Seventh-day Adventists, in general, value education and health as integral parts of spiritual health.
So education is important. I assume we all agree on this. The next question then becomes, why does it have to be Adventist education?
I am not saying it has to be, but I would like to present to you that it might very likely be the very best option.
You could argue that perhaps in all these other countries in the world the education system is terrible and that is why the Adventist schools are so sought after. There is truth to that. There is a danger however, to think that just because there are many beautiful schools with fancy facilities here in the US that these physical qualities automatically make a school superior.
Facilities are nice, but they are not everything, I would even say they are not the best thing. Facilities and materials and equipment are all tools and it all depends on how they are used.
In Adventist schools biblical principles underlie the essential ingredients of the curriculum, resulting in a unified rather than fragmented understanding of our world.
When biblical principles shape the context and instructional attributes of schools, this provides a solid basis for promoting students’ growth in critical thinking, social interaction, spiritual insight, and knowledge about a healthy lifestyle, as well as the principles of psychological and physical well-being.
In other words, scriptural principles become the lens through which other knowledge is interpreted and evaluated.
The promise we make to parents and students is that we seek to provide the best education possible. This biblically based education helps students understand what matters most in life, enables them to distinguish between truth and error, and provides them with an opportunity to develop a personal relationship with Jesus Christ. This holistic context for learning prepares them for life here on Earth and for eternity. This is higher-order knowledge, interpreted in the light of God’s Word.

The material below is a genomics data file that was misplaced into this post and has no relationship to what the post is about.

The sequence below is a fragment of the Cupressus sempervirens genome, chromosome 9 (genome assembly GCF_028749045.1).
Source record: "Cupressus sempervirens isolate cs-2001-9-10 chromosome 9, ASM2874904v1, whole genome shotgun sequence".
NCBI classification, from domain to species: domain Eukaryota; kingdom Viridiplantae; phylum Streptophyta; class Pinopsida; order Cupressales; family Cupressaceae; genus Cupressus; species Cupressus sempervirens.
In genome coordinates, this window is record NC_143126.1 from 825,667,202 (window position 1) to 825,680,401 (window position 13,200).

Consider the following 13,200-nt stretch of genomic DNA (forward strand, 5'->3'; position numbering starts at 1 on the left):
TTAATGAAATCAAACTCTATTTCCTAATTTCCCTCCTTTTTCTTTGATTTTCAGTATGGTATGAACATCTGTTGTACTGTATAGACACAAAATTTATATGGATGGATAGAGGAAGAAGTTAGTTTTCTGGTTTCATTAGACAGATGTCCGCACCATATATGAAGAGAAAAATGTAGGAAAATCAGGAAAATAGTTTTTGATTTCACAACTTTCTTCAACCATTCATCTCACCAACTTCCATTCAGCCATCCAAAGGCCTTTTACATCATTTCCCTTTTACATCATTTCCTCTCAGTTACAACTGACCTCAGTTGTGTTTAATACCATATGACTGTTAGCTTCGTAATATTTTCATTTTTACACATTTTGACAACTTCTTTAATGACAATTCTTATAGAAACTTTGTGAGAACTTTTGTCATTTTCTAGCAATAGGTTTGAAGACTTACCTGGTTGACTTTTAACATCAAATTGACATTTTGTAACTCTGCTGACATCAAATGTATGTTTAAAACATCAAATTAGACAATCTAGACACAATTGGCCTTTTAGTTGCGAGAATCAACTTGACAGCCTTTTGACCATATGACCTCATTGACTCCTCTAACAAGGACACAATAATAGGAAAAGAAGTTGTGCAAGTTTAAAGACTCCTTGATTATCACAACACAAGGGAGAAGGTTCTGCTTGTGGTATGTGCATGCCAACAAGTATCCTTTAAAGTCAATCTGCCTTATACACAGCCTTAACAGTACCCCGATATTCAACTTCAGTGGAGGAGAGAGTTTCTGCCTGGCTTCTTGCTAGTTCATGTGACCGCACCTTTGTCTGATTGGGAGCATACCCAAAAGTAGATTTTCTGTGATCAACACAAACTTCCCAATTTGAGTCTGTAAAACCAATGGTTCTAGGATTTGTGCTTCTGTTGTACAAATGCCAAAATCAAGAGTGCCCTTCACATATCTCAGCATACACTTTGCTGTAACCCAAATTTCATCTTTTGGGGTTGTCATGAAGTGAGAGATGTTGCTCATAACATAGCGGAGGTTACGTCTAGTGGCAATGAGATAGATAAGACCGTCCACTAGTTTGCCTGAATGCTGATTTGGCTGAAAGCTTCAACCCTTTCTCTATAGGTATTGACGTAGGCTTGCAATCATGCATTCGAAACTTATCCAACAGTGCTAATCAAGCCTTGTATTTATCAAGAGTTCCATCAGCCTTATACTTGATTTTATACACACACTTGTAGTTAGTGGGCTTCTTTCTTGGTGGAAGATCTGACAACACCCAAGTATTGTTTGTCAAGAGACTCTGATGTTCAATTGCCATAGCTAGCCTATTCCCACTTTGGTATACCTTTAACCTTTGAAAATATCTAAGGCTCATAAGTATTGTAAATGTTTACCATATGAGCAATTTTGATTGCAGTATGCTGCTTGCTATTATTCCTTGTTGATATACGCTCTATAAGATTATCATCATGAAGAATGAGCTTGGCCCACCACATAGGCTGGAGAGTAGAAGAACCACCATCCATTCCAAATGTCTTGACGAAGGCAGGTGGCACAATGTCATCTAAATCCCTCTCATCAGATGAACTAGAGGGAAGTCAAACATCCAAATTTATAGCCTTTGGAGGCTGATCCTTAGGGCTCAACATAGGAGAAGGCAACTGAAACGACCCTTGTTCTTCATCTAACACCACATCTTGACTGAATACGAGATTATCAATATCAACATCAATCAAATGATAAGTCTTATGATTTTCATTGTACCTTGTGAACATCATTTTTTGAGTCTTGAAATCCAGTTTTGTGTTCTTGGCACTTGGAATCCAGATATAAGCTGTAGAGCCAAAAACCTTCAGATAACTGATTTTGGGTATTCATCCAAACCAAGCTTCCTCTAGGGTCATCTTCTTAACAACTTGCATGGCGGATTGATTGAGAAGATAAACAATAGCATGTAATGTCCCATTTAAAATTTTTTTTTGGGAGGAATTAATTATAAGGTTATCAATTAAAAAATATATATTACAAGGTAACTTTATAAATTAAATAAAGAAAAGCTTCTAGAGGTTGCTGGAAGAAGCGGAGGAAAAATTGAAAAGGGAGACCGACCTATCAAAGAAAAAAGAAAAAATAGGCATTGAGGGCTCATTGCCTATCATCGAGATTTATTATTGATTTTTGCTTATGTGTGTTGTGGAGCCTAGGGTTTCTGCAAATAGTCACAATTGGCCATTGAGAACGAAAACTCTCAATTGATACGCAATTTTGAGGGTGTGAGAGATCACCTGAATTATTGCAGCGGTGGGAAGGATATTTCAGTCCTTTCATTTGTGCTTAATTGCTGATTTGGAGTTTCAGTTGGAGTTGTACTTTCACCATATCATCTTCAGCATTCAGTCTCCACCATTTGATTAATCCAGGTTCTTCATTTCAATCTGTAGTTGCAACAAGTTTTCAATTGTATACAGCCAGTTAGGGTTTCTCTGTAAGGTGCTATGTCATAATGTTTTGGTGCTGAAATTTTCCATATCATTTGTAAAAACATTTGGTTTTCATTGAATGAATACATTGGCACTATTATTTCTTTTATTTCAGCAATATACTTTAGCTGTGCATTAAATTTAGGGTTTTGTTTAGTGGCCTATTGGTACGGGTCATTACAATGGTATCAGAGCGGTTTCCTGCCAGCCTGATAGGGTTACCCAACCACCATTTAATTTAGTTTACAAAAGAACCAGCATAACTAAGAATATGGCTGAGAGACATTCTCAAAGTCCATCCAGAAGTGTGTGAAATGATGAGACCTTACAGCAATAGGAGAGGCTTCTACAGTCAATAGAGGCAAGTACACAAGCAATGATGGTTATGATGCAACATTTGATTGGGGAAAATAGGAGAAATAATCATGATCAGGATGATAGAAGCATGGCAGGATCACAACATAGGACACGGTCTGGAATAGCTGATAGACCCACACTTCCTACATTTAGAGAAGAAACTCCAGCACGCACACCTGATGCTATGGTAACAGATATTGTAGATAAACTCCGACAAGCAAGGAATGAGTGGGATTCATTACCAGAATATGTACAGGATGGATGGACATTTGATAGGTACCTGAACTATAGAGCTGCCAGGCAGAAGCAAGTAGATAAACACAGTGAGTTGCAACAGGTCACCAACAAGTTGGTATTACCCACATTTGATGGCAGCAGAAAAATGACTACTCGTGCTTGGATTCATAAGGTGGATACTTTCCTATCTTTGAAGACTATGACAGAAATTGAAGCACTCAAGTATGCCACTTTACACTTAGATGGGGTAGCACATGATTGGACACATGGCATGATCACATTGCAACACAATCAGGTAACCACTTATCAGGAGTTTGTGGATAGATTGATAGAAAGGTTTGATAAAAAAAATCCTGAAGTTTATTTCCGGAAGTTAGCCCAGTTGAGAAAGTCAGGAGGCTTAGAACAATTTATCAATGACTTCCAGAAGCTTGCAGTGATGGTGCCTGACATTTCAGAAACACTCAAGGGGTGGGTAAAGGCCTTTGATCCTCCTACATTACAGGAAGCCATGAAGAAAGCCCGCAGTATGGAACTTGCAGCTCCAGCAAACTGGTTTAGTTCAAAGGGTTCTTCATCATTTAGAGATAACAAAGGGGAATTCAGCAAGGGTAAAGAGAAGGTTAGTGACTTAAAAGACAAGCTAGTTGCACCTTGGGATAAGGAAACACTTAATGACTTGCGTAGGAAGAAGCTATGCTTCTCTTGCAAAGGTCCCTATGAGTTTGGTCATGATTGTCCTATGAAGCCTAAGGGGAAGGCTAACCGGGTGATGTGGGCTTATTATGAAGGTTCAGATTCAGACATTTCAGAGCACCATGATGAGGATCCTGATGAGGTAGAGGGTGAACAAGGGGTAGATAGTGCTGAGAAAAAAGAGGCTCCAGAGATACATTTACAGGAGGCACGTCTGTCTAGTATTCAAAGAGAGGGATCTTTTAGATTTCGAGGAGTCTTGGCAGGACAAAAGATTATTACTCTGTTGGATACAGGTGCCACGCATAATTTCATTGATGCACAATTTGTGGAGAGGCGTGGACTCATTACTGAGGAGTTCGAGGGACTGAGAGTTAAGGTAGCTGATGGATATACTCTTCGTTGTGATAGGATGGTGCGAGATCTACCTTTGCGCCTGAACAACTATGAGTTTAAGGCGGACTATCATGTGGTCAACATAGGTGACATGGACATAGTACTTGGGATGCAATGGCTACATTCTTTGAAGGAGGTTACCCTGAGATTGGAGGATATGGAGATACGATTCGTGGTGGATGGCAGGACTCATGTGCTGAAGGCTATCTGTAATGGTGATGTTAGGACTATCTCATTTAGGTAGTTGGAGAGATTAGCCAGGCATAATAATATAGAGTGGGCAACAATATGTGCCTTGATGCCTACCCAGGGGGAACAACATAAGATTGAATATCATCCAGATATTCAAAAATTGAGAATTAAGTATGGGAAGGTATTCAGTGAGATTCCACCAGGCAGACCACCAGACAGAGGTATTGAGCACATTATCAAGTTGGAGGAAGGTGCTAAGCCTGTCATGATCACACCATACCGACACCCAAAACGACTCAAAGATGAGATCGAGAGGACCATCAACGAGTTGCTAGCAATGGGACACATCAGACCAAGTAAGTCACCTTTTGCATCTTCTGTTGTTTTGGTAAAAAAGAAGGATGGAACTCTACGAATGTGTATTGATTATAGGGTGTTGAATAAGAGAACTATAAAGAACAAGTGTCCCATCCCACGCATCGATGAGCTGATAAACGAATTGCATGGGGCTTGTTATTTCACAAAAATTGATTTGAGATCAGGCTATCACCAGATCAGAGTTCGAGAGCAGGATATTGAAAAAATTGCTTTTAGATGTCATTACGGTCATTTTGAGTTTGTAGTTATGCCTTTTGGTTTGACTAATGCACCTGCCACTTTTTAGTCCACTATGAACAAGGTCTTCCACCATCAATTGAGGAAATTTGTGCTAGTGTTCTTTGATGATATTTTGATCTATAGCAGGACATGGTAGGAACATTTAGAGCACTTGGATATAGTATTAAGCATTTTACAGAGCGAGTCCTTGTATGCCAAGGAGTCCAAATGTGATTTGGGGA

Some of the differences may seem so small, but have all kinds of implications. For example,
The Seventh-day Adventist Church recognizes God as the ultimate source of existence, truth, and power.
We believe that in the beginning God created in His image a perfect humanity, a perfection later marred by sin. We as Adventist believe that education in its broadest sense is a means of returning human beings to their original relationship with God. The distinctive characteristics of this Adventist worldview, built around creation, the fall, redemption, and re-creation, are derived from the Bible and the inspired writings of Ellen G. White.
The aim of true education is to restore human beings into the image of God as revealed by the life of Jesus Christ. Only through the guidance of the Holy Spirit can this be accomplished.
An education of this kind imparts far more than academic knowledge. It fosters a balanced development of the whole person—spiritual, physical, intellectual, and social-emotional—a process that spans a lifetime.
Working together, homes, schools, and churches cooperate with divine agencies to prepare learners to be good citizens in this world and for eternity.
(Click here to see the academic achievements of students of Adventist schools compared to students in other school systems.)
Ellen G. White on Education
I can imagine some of you here or maybe someone listening to the podcast feeling uneasy at the mention of the writings of Ellen G. White.
I will not take time at this moment to go in depth into our understanding of her ministry but allow me to share a few of my favorites quotes by her regarding education.
Our ideas of education take too narrow and too low a range. There is need of a broader scope, a higher aim. True education means more than the pursual of a certain course of study. It means more than a preparation for the life that now is. It has to do with the whole being, and with the whole period of existence possible to man. It is the harmonious development of the physical, the mental, and the spiritual powers. It prepares the student for the joy of service in this world and for the higher joy of wider service in the world to come. (Education 13)